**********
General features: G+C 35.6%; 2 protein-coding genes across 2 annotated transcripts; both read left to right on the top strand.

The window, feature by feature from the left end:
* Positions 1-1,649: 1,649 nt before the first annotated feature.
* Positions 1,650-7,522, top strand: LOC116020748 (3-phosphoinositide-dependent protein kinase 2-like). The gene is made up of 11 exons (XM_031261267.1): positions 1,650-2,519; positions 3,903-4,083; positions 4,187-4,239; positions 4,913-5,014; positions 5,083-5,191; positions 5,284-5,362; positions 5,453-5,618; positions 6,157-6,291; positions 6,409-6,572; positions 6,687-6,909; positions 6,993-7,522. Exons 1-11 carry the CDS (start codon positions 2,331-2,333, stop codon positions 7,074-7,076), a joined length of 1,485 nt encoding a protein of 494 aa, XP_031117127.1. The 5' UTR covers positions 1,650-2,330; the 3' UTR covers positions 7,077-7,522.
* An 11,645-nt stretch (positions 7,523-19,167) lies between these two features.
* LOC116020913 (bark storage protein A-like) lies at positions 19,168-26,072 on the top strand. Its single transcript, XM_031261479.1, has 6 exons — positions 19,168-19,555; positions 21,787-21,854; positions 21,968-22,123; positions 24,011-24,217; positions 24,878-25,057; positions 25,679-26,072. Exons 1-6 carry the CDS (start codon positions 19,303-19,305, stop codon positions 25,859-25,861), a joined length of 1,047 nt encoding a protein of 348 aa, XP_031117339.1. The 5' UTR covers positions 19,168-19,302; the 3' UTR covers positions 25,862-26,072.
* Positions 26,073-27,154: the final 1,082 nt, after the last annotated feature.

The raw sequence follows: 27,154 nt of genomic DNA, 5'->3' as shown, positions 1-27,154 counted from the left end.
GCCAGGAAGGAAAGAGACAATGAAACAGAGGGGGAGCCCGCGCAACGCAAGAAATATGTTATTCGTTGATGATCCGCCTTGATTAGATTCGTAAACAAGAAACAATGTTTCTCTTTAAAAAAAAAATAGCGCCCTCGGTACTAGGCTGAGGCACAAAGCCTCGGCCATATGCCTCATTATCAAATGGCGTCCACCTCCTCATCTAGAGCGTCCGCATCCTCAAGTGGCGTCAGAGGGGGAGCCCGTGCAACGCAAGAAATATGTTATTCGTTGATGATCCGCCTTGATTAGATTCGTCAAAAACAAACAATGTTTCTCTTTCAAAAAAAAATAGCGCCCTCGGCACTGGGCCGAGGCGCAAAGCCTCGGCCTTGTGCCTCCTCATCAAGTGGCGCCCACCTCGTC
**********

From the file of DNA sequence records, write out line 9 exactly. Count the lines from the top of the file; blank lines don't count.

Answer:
GCCAGGAAGGAAAGAGACAATGAAACAGAGGGGGAGCCCGCGCAACGCAAGAAATATGTTATTCGTTGATGATCCGCCTTGATTAGATTCGTAAACAAGAAACAATGTTTCTCTTTAAAAAAAAAATAGCGCCCTCGGTACTAGGCTGAGGCACAAAGCCTCGGCCATATGCCTCATTATCAAATGGCGTCCACCTCCTCATCTAGAGCGTCCGCATCCTCAAGTGGCGTCAGAGGGGGAGCCCGTGCAACGCAAGAAATATGTTATTCGTTGATGATCCGCCTTGATTAGATTCGTCAAAAACAAACAATGTTTCTCTTTCAAAAAAAAATAGCGCCCTCGGCACTGGGCCGAGGCGCAAAGCCTCGGCCTTGTGCCTCCTCATCAAGTGGCGCCCACCTCGTC